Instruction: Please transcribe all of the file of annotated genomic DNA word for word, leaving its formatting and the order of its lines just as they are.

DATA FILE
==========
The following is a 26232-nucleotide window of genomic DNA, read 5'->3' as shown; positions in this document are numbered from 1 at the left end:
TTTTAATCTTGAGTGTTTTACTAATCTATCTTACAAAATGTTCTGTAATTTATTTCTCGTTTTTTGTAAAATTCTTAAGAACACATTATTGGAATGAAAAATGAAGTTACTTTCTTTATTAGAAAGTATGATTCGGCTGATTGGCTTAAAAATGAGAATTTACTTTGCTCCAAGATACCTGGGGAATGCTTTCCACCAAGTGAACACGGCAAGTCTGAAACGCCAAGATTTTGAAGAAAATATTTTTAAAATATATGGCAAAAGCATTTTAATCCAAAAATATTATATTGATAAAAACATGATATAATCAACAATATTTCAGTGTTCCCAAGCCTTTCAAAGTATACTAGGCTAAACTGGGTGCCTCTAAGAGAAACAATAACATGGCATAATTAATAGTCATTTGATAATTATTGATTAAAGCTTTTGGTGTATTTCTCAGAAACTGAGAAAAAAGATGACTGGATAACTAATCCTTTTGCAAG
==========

The following is a 26232-nucleotide window of genomic DNA, read 5'->3' as shown; positions in this document are numbered from 1 at the left end:
TTTTAATCTTGAGTGTTTTACTAATCTATCTTACAAAATGTTCTGTAATTTATTTCTCGTTTTTTGTAAAATTCTTAAGAACACATTATTGGAATGAAAAATGAAGTTACTTTCTTTATTAGAAAGTATGATTCGGCTGATTGGCTTAAAAATGAGAATTTACTTTGCTCCAAGATACCTGGGGAATGCTTTCCACCAAGTGAACACGGCAAGTCTGAAACGCCAAGATTTTGAAGAAAATATTTTTAAAATATATGGCAAAAGCATTTTAATCCAAAAATATTATATTGATAAAAACATGATATAATCAACAATATTTCAGTGTTCCCAAGCCTTTCAAAGTATACTAGGCTAAACTGGGTGCCTCTAAGAGAAACAATAACATGGCATAATTAATAGTCATTTGATAATTATTGATTAAAGCTTTTGGTGTATTTCTCAGAAACTGAGAAAAAAGATGACTGGATAACTAATCCTTTTGCAAG